I prepared everything they needed which included my CV, TEFL Certificate, Trebas Diploma, Police Background Check, Passport Scan and extra photos and sent them off. The school would use these to process the required document in China that they would send back to me via DSL courier that I would then use to get my temporary visa. Everything was going smooth and then I was hit with Chinese New Year, the year of the Rooster. This massive holiday would delay my documents being sent to me by 2 weeks and they had not been approved yet by the Chinese Government. Hello February.

I received an excited email that my documents were approved and my Chinese documents would be sent within 3 days. Scans of the 6 documents had been sent as well. I received the tracking code 7 days later, but 3 days after that the DSL truck pulled into my driveway and I had them in my grubby hands, Feb 16th. Jubilation, I could leave in a week. All I needed to do was go to the Visa Processing Centre in Toronto and get it done. As I excitedly looked up the address and read through the process (for god sake read what you need and have to bring!) there was a bolded  and capped  NEED TO MAKE AND APPOINTMENT which was followed by no phone calls, appointment made online only. Shit! There is was staring right back at me. Next available appointment  Monday March 6th. 10:00 am. Hello March.

Of course I did not learn my lesson and figured without issues I could get my appointment on Monday, get my visa by Wednesday and book my flight for Friday March 10th, so I did. Ironically, China Eastern had a weird half price sale for Friday the 10th, which I took as an omen of course. $425.00 Canadian to fly to Xi'an which is crazy if you thing about it. Regardless I tossed caution into the wind and booked it even though I did realize nothing about this process went as planned.

Healthy and Normal
The Monday arrived and Lynne went with me to Toronto. I was glad I took the time to make 100% sure I had everything I needed because it was a shit show at the Visa Processing Centre. People without appointments, proper documents and in one case no identification begging, pleading and yelling that they needed their visa immediately. I watched this horror show while sitting patiently with a hot coffee waiting for 10:00 and my appointment. Fun Fact. The Visa Processing Centre does not give a shit that it is an "emergency" or that you "did not know you needed this or that". Make sure you have your shit together.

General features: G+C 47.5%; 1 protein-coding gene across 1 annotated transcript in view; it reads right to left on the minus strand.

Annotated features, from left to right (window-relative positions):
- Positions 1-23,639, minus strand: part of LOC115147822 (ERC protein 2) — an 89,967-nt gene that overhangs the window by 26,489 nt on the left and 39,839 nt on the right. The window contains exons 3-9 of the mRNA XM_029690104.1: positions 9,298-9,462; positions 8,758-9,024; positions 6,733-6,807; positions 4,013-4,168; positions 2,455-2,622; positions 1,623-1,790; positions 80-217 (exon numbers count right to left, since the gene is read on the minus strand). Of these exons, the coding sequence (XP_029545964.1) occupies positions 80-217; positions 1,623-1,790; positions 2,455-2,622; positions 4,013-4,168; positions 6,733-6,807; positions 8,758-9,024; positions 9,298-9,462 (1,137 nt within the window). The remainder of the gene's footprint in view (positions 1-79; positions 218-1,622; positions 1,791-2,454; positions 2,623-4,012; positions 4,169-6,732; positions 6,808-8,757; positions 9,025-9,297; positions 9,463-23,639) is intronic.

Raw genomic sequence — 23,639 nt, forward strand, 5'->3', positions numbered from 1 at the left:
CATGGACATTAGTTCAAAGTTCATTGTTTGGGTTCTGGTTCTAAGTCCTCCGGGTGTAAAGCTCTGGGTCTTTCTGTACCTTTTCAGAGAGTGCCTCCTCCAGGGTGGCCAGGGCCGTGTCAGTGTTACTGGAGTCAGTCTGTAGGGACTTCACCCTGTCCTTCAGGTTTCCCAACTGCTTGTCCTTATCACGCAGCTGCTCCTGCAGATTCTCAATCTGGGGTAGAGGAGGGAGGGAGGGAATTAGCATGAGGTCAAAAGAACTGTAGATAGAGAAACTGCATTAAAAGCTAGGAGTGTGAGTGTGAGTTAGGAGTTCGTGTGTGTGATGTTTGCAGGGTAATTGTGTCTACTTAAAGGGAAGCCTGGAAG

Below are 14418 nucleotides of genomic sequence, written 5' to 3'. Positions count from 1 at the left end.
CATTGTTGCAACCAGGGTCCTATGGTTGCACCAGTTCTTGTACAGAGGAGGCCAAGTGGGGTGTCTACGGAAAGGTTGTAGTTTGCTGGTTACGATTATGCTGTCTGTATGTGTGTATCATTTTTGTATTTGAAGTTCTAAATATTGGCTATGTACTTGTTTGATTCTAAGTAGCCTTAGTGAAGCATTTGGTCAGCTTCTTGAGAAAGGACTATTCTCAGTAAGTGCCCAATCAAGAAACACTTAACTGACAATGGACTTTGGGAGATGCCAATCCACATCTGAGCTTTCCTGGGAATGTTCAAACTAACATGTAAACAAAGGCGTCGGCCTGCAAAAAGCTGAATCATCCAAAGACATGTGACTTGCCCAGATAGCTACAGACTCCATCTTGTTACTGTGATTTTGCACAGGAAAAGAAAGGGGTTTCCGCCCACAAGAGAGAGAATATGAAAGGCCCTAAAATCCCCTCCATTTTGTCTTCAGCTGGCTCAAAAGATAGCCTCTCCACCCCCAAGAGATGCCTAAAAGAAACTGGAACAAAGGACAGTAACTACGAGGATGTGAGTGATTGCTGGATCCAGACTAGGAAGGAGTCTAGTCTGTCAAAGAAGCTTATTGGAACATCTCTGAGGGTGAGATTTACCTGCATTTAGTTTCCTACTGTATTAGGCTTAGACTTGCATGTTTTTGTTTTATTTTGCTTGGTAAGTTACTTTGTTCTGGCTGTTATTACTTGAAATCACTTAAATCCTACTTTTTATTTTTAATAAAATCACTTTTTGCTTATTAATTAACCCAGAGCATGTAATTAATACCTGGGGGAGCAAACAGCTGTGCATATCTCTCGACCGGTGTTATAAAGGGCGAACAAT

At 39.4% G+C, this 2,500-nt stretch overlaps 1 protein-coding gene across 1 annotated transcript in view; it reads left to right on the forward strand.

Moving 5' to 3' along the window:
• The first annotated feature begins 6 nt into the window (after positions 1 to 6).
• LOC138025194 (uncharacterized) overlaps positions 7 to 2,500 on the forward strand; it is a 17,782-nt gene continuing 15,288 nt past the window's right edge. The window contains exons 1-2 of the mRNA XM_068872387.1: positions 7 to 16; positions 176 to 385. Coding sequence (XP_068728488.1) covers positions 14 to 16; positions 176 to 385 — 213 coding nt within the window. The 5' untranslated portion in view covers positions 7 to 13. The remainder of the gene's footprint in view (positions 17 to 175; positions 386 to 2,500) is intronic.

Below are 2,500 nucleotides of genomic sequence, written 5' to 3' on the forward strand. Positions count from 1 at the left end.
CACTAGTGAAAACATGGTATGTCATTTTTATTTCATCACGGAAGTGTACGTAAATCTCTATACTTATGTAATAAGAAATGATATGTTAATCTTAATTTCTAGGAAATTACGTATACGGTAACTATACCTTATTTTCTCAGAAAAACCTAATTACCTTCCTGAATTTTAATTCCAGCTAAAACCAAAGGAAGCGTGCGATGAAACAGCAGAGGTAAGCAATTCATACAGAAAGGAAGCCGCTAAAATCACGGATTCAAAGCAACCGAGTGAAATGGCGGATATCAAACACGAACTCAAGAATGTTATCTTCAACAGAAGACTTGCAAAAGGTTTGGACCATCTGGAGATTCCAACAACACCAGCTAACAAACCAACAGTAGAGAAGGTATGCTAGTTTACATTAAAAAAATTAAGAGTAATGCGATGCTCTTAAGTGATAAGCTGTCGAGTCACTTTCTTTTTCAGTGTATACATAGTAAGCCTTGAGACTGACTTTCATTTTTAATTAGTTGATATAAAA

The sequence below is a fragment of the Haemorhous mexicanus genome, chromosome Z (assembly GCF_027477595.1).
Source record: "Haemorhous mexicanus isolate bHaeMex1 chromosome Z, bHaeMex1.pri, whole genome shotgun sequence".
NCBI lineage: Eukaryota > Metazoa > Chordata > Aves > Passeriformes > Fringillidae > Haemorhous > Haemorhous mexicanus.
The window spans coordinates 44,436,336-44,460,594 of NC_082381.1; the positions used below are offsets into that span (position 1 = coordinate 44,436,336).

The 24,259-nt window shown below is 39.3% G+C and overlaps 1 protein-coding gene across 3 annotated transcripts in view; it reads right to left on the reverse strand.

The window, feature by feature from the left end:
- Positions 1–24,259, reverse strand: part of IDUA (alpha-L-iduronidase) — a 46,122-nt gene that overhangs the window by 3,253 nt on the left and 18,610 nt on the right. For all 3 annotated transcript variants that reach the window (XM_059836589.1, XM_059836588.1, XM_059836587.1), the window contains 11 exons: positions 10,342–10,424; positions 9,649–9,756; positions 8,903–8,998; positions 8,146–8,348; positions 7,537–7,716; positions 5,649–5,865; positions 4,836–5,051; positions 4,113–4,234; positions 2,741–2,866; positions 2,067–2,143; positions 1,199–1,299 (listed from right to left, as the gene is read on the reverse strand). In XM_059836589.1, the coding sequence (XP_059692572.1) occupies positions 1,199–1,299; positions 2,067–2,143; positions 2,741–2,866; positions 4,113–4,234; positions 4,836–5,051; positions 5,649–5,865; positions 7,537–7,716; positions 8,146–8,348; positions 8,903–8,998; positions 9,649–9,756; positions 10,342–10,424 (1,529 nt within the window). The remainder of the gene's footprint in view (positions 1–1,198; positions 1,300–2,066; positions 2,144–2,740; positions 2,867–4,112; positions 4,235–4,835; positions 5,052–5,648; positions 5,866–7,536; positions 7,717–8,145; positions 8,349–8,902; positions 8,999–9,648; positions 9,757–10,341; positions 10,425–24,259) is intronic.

I was called to the window to get processing and 15 minutes later I was out the door. My visa would be ready on Wednesday. A return trip to pick up my passport and my backs were packed, I was leaving on Friday March 10th, approximately 11 Weeks from when I started the process. Little did I know that there was more to come on this administrative roller coaster.

Wheels down and 19 hours and who know how many time zones later I was in Xi'an, Sunday March 12th. You read that correctly. I left on Friday March 10th and landed on Sunday March 12th. Saturday March 11th will never exist for me. The day literally disappeared from the calendar.

Money, Gas and Electric Cards,
Apt Keys and Metro Pass
I have written about the jet lag, time change and health check process. Toss in a regional administration check get my residence card and a visit to another police station to process my full one year working visa brings me to April 14th. My final glorious agenda item was a bank account. So on Monday April 16th, approximately 3.5 months after I sent my first email I am sitting in my apartment, sipping my beer, listening to music and writing this post. Along the way I have started to work at my school, Forrest Gumped my way through the language, discovered fantastic historical sites and areas of this town, made new friends, lost my metro pass the day after I put 50Y on it ($10), got a new phone, had Internet installed, and look out my window every morning and think, "shit, I am living and working in China"!

All because of a few drinks in Mexico with friends I made on the road. 

Here is the playlist that I enjoyed while writing this post.
Simple man - Lynyrd Skynyrd
Tuesday's Gone - Lynayrd skynard
Freebird - Lynayrd Skynard
More Than A Feeling - Boston
Go Your Own Way - Fleetwood Mac
The Chain - Fleetwood Mac
Edge of Seventeen - Stevie Nicks
Dont Fear The Reaper - Blue Oyster Cult
All Along The Watchtower - Jimmy Hendrix
House of The Rising Sun - The Animals
Riders on the Storm - The Doors
Paint it Black - The Rolling Stones
We Gotta Get Out Of This Place - The Animals
Eve of Destruction - Barry McGuire
For What Its Worth - Buffalo Springfield
Old Man - Neil Young
A Horse With No Name - America
Nights in White Sating - Moody Blues
Hotel California - The Eagles
Nothing Else Matters - Metallica